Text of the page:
Tel Be’er Sheva – Be’er Sheva

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Background: Tel Be’er Sheva National Park is the historical city of Be’er Sheva and is located just outside the city, near Omer and Tel Sheva. The “tel” (a man made hill)  is about 20m higher than its surrounds (300m above sea level)  and has been inhabited since the 4th millennium BCE.  A tel is characterized by layers upon layers of settlements, in this case starting with the ancient Chalcolithic and Iron Age settlements, with Persian, Hellenistic, Herodian, Roman, and Arabs building new layers of cities, temples, and fortresses on top. Historically, Tel Be’er Sheva is the biblical Beersheba, where various Old Testament stories occurred (Abraham dug a well, Isaac built an altar, Jacob dreamed his stairway to heaven dream, and where Elijah took refuge. The site became a UNESCO World Heritage Site in 2005.

Impressions: Tel Be’er Sheva is similar to Tel Megiddo, but looks much more like a city. The ruins here are much more complex and intricate; you can see walls and streets and the remains of houses, and it really feels more like a tel and a complete city, than a set of ruins. At the beginning stands a replica of the large four horned altar (the original is in the Israel Museum in Jerusalem), thought to be built by King Hezekiah of Judah. A large metal (and ugly) tower stands in the middle of the tel, and has great views of the ruins and the surrounding cities. Under the tel is a dimly lit subterranean water system (last photos in the set) where you are required to wear hard hats. There are also a ton of friendly lizards scampering around. The site isn’t easy to get to so there are generally not too many visitors, which made our visit nice.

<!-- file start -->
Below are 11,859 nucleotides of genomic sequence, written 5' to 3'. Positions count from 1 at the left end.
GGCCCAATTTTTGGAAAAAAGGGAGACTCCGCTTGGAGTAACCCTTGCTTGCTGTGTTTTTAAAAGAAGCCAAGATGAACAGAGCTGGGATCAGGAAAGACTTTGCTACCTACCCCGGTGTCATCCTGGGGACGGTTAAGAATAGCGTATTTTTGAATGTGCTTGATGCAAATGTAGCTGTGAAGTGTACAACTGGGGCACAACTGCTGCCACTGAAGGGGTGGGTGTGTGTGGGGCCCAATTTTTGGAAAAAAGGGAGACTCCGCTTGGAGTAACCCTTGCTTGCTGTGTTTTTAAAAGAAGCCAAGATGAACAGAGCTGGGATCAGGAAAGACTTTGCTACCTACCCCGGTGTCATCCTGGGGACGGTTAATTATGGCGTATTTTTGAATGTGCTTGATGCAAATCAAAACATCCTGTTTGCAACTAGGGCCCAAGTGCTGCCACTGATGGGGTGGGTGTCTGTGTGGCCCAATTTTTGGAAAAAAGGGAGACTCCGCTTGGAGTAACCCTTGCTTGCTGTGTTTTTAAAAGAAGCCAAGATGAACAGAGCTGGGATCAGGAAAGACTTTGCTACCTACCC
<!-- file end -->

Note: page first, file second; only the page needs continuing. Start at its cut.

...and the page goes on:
~ by jonathanmtsai on June 4, 2011.

One Response to “Tel Be’er Sheva – Be’er Sheva”

  1. Hi, I enjoy your beautiful pictures & sharing very much. I also want to visit this place. Would you please tell me how did you go there since the site isn’t easy to get to. Is there any public transportation?

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